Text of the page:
…when, in a word, by the help of anatomical knives, and the light of chymical furnaces, I study the book of nature, and consult the glosses of Aristotle, Epicurus, Paracelsus, Harvey, Helmont, and other learned expositors of that instructive volume: I find myself oftentimes reduced to exclaim with the Psalmist, How manifold are Thy works, O Lord? in wisdom hast Thou made them all!
(Thomas Birch. The Works of the Honourable Robert Boyle, Volume 1. London 1772. p. 262.)


  1. Eduardo says:

    50/50 means that we do not have a clue, how could that deserve a tv program?

  2. joshua says:

    One way to look at it is not so much that these folks are denying belief in God but they are actually expressing at least a potential belief in God without quite realizing it. I like to think of these things like Paul’s approach to the ‘unknown god’ in Acts: Yes, I think we are living in a designed simulation – and I think I know who the Simulator is!

    1. Jay Wile says:

      That’s a very interesting take, Joshua!

  3. John D. says:

    I remember watching this presentation ( here https://www.youtube.com/watch?v=wgSZA3NPpBs ) and I was actually impressed by the James Gates. It’s an interesting premise – He believes to have found “self correcting code” buried in the equations of string theory. In essence, like computers, parcels of information describing “OS UNIVERSE” are subject to glitches and therefore have been programmed with data combs to straighten out anything garbled in the fabric.

    Although I can see this working in DNA code (fallen world), I can’t help but shy away from the idea of a “fallen universe” in which God’s handiwork is subject to error.

    1. Jay Wile says:

      That seems to be the video of the debate. Thanks for posting it.

  4. Jake says:

    I don’t really have much of a problem with this, as phenomenologically all it does is suggest we think of the universe the same way we think about code on a computer – and that allows theoretical physicists to ask interesting computer-science-inspired questions that may not have occurred to them before. No serious scientist is going to talk or act as if he has a mystical understanding of the Programmer, because he knows he doesn’t have access to such knowledge. Of course, it does allow the media and “science enthusiasts” to say stupid things, and that does have an effect.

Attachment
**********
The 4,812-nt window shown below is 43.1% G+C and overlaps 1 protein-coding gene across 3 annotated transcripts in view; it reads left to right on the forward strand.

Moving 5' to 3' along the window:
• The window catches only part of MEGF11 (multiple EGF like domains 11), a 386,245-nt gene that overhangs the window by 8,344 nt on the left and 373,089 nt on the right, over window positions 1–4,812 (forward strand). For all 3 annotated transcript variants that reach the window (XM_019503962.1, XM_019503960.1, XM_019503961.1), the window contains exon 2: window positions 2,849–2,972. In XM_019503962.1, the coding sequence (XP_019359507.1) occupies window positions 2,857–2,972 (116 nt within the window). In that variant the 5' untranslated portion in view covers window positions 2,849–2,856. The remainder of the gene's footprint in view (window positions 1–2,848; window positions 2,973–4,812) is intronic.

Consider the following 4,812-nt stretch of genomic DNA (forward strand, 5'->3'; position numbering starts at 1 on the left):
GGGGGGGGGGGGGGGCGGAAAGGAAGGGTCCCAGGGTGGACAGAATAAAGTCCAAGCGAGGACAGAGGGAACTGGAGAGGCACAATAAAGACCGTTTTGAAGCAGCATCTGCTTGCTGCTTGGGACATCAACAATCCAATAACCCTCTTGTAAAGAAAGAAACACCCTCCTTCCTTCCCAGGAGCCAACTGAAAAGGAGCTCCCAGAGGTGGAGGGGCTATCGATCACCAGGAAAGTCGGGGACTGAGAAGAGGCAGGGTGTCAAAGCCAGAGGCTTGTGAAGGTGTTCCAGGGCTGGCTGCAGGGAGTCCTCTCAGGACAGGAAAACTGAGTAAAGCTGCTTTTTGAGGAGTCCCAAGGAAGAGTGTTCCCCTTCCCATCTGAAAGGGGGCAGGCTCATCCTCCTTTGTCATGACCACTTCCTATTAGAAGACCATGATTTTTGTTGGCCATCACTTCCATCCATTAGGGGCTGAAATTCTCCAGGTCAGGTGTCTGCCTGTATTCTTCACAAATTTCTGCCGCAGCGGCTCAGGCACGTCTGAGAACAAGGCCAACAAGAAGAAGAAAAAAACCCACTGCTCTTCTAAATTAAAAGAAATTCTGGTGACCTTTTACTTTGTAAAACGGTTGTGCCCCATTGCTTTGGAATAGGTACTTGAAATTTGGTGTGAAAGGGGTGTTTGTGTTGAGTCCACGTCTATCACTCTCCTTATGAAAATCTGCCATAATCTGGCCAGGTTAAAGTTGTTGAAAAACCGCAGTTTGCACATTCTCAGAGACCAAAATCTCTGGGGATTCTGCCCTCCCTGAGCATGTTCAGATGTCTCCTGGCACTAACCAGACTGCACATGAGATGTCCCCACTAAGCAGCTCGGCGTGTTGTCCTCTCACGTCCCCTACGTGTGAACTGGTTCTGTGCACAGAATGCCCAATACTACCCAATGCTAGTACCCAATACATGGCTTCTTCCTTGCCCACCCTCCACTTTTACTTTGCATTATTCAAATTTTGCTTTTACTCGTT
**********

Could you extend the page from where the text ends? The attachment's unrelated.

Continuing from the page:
If I had to choose, I’d almost certainly pick universe-as-simulation over the multiverse; the latter is just way too absurd.

  5. Paul Austin says:

    So. Half a millennium of scientific endeavour, and it’s still a 50/50 call as to whether the object of that study is “real”? What does that say about our capacity to genuinely “know”. Perhaps that explains Tyson’s giggles?

    Conceptually, I don’t see much difference between the suggestion of the universe as a “simulation” and Plato’s two millennium-old “Allegory of the Cave”. What is new, except now we talk about “computers” and String Theory? And empirically, what difference does it make, if we practically can not discern the difference between a singular creation and an equally sophisticated simulation?

    Possibly of more interest in this 500th year since Luther sparked the Reformation, is the question of how the Creator/Simulator so delicately discloses/disguises His/Its identity that we retain an experientially “real” capacity of choice regarding who/what we will believe. The heavens may declare, but humans remain free to hear, as we choose.

  6. John says:

    “What does that say about our capacity to genuinely “know”. ”

    “I think therefore I am.” I don’t know of of any sentence uttered outside of scripture that offer such a profound statement…and especially in so few words. I know it’s cliche but I imagine it will forever be relevant.